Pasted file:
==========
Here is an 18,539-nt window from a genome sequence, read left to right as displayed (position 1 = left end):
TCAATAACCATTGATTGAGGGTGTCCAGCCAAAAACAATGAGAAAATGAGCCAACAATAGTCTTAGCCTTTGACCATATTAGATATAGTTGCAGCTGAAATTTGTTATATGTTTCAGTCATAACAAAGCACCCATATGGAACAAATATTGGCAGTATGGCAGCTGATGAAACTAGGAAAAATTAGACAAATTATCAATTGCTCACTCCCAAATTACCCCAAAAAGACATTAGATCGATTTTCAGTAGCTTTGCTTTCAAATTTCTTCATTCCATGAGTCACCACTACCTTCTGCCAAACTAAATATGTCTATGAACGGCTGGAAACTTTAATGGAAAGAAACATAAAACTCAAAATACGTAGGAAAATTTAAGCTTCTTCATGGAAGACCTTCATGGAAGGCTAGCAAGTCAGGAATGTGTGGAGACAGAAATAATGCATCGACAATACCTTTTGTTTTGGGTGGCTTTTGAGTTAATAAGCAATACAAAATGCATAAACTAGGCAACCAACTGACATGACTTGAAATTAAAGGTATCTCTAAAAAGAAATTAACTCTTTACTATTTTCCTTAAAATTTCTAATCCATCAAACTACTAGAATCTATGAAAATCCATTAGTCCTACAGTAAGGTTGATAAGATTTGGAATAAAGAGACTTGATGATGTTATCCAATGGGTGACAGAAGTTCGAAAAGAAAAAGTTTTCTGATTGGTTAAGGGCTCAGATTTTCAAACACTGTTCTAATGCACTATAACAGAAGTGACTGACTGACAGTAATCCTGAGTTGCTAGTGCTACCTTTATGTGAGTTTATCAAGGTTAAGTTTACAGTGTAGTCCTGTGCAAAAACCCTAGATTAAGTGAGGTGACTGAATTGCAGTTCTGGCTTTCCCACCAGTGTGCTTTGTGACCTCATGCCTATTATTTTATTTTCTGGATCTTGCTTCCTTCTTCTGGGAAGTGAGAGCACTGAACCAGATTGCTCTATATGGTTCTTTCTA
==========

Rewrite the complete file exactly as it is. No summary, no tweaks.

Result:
Here is an 18,539-nt window from a genome sequence, read left to right as displayed (position 1 = left end):
TCAATAACCATTGATTGAGGGTGTCCAGCCAAAAACAATGAGAAAATGAGCCAACAATAGTCTTAGCCTTTGACCATATTAGATATAGTTGCAGCTGAAATTTGTTATATGTTTCAGTCATAACAAAGCACCCATATGGAACAAATATTGGCAGTATGGCAGCTGATGAAACTAGGAAAAATTAGACAAATTATCAATTGCTCACTCCCAAATTACCCCAAAAAGACATTAGATCGATTTTCAGTAGCTTTGCTTTCAAATTTCTTCATTCCATGAGTCACCACTACCTTCTGCCAAACTAAATATGTCTATGAACGGCTGGAAACTTTAATGGAAAGAAACATAAAACTCAAAATACGTAGGAAAATTTAAGCTTCTTCATGGAAGACCTTCATGGAAGGCTAGCAAGTCAGGAATGTGTGGAGACAGAAATAATGCATCGACAATACCTTTTGTTTTGGGTGGCTTTTGAGTTAATAAGCAATACAAAATGCATAAACTAGGCAACCAACTGACATGACTTGAAATTAAAGGTATCTCTAAAAAGAAATTAACTCTTTACTATTTTCCTTAAAATTTCTAATCCATCAAACTACTAGAATCTATGAAAATCCATTAGTCCTACAGTAAGGTTGATAAGATTTGGAATAAAGAGACTTGATGATGTTATCCAATGGGTGACAGAAGTTCGAAAAGAAAAAGTTTTCTGATTGGTTAAGGGCTCAGATTTTCAAACACTGTTCTAATGCACTATAACAGAAGTGACTGACTGACAGTAATCCTGAGTTGCTAGTGCTACCTTTATGTGAGTTTATCAAGGTTAAGTTTACAGTGTAGTCCTGTGCAAAAACCCTAGATTAAGTGAGGTGACTGAATTGCAGTTCTGGCTTTCCCACCAGTGTGCTTTGTGACCTCATGCCTATTATTTTATTTTCTGGATCTTGCTTCCTTCTTCTGGGAAGTGAGAGCACTGAACCAGATTGCTCTATATGGTTCTTTCTA